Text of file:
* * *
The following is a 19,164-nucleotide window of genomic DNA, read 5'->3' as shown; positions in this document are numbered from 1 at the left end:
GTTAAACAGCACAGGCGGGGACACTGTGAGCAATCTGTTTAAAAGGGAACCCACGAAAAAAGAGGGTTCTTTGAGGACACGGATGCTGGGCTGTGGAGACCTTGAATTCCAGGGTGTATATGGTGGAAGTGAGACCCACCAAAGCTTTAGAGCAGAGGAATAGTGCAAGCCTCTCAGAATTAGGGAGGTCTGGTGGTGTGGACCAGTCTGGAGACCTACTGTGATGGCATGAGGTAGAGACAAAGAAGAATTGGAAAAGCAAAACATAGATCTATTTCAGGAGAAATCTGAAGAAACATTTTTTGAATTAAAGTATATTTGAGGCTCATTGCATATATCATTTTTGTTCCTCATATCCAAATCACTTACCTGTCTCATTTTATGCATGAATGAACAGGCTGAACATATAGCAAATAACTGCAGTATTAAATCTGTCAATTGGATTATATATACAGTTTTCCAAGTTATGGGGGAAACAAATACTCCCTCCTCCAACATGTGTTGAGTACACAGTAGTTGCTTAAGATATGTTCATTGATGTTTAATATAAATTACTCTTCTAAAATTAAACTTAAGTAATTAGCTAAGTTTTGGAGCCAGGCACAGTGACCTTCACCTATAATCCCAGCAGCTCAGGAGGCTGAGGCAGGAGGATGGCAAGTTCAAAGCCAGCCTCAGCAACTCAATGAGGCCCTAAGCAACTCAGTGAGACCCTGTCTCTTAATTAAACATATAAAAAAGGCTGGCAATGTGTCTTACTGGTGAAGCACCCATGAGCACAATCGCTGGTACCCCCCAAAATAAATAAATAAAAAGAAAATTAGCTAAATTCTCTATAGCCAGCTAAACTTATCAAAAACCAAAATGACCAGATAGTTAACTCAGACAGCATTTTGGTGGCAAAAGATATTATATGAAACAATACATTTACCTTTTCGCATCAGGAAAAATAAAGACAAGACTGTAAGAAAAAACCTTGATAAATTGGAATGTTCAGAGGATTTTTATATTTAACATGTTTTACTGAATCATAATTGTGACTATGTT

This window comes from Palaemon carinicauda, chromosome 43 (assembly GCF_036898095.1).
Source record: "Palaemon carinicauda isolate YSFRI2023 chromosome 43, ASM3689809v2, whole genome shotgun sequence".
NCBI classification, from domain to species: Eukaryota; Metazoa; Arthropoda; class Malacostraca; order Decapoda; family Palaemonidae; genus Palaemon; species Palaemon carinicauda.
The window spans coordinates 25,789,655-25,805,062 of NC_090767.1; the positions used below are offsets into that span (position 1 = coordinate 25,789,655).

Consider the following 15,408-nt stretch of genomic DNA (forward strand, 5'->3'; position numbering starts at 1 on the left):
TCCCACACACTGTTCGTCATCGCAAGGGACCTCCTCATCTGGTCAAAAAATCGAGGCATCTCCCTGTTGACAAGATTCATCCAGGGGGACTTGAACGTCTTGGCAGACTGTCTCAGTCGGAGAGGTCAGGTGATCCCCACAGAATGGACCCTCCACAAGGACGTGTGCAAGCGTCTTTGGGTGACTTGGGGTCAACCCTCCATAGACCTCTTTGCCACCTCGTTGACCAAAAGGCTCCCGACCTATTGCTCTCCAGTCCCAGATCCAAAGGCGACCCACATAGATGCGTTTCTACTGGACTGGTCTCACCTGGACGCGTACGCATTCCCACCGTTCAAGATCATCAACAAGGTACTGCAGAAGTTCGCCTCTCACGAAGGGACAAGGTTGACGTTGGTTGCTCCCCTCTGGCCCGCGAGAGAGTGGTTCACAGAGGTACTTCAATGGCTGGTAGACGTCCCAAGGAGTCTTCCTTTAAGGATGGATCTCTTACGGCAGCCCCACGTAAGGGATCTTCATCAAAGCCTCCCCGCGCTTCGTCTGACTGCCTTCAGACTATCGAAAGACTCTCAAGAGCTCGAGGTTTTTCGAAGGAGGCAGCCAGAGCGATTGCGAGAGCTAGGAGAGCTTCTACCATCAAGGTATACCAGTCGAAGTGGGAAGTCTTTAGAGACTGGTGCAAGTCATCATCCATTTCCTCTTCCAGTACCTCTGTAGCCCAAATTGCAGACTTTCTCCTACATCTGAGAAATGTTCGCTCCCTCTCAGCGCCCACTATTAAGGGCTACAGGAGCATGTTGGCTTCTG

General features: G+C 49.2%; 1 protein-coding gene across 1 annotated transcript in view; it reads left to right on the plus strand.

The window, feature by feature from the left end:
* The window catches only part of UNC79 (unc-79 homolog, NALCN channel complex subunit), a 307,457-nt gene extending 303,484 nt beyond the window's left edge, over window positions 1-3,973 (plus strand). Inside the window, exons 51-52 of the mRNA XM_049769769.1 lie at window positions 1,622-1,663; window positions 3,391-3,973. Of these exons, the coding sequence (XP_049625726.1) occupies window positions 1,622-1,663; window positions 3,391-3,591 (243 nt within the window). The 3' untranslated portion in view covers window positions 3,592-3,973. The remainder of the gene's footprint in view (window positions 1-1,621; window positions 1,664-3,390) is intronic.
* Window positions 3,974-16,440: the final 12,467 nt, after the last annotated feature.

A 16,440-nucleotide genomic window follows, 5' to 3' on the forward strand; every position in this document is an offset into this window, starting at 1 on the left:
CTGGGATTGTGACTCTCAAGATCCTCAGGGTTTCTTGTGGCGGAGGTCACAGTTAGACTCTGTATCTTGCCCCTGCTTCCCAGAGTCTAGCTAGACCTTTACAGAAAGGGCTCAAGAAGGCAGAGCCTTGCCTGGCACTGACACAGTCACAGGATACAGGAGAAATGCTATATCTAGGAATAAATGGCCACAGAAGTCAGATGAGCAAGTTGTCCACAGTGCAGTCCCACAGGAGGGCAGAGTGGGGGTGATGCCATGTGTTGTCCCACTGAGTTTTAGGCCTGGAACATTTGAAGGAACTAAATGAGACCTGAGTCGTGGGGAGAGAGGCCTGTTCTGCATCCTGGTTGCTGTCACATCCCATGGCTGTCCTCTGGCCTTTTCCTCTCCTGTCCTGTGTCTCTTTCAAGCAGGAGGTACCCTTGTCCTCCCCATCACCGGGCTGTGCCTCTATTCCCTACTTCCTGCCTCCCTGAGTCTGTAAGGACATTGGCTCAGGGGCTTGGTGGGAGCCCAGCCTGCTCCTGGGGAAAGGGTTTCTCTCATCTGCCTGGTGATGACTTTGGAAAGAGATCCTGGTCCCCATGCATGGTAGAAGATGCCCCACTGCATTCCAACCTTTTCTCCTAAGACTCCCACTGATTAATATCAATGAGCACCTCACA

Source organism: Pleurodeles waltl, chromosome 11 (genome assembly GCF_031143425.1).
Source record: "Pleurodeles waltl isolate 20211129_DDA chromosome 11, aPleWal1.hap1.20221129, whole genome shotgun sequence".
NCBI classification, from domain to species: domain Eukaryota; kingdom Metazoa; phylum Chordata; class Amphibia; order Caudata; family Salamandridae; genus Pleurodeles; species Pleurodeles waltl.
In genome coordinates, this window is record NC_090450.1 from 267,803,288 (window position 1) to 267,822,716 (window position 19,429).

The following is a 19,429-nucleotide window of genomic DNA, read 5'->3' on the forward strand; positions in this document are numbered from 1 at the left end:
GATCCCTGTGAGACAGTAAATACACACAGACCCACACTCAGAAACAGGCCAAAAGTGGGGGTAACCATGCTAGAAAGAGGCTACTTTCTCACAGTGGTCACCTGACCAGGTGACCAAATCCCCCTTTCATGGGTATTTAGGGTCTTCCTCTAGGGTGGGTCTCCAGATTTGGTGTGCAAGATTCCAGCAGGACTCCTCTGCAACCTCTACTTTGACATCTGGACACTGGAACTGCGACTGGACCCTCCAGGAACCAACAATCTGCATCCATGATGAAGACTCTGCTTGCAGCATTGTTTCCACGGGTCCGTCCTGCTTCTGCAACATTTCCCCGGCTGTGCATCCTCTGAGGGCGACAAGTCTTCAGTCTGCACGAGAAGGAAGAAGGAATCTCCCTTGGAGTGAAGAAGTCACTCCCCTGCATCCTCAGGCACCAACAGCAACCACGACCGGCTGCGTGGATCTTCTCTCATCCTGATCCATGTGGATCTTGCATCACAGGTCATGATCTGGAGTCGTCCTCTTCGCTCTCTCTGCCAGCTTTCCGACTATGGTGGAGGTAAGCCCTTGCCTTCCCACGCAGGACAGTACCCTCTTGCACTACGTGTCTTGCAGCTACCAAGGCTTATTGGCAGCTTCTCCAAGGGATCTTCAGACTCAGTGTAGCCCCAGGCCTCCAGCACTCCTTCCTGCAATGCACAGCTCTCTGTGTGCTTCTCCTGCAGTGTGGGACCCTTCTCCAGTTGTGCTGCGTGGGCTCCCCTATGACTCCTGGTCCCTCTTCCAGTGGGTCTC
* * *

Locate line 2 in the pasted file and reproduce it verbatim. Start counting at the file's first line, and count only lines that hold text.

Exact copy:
GTTAAACAGCACAGGCGGGGACACTGTGAGCAATCTGTTTAAAAGGGAACCCACGAAAAAAGAGGGTTCTTTGAGGACACGGATGCTGGGCTGTGGAGACCTTGAATTCCAGGGTGTATATGGTGGAAGTGAGACCCACCAAAGCTTTAGAGCAGAGGAATAGTGCAAGCCTCTCAGAATTAGGGAGGTCTGGTGGTGTGGACCAGTCTGGAGACCTACTGTGATGGCATGAGGTAGAGACAAAGAAGAATTGGAAAAGCAAAACATAGATCTATTTCAGGAGAAATCTGAAGAAACATTTTTTGAATTAAAGTATATTTGAGGCTCATTGCATATATCATTTTTGTTCCTCATATCCAAATCACTTACCTGTCTCATTTTATGCATGAATGAACAGGCTGAACATATAGCAAATAACTGCAGTATTAAATCTGTCAATTGGATTATATATACAGTTTTCCAAGTTATGGGGGAAACAAATACTCCCTCCTCCAACATGTGTTGAGTACACAGTAGTTGCTTAAGATATGTTCATTGATGTTTAATATAAATTACTCTTCTAAAATTAAACTTAAGTAATTAGCTAAGTTTTGGAGCCAGGCACAGTGACCTTCACCTATAATCCCAGCAGCTCAGGAGGCTGAGGCAGGAGGATGGCAAGTTCAAAGCCAGCCTCAGCAACTCAATGAGGCCCTAAGCAACTCAGTGAGACCCTGTCTCTTAATTAAACATATAAAAAAGGCTGGCAATGTGTCTTACTGGTGAAGCACCCATGAGCACAATCGCTGGTACCCCCCAAAATAAATAAATAAAAAGAAAATTAGCTAAATTCTCTATAGCCAGCTAAACTTATCAAAAACCAAAATGACCAGATAGTTAACTCAGACAGCATTTTGGTGGCAAAAGATATTATATGAAACAATACATTTACCTTTTCGCATCAGGAAAAATAAAGACAAGACTGTAAGAAAAAACCTTGATAAATTGGAATGTTCAGAGGATTTTTATATTTAACATGTTTTACTGAATCATAATTGTGACTATGTT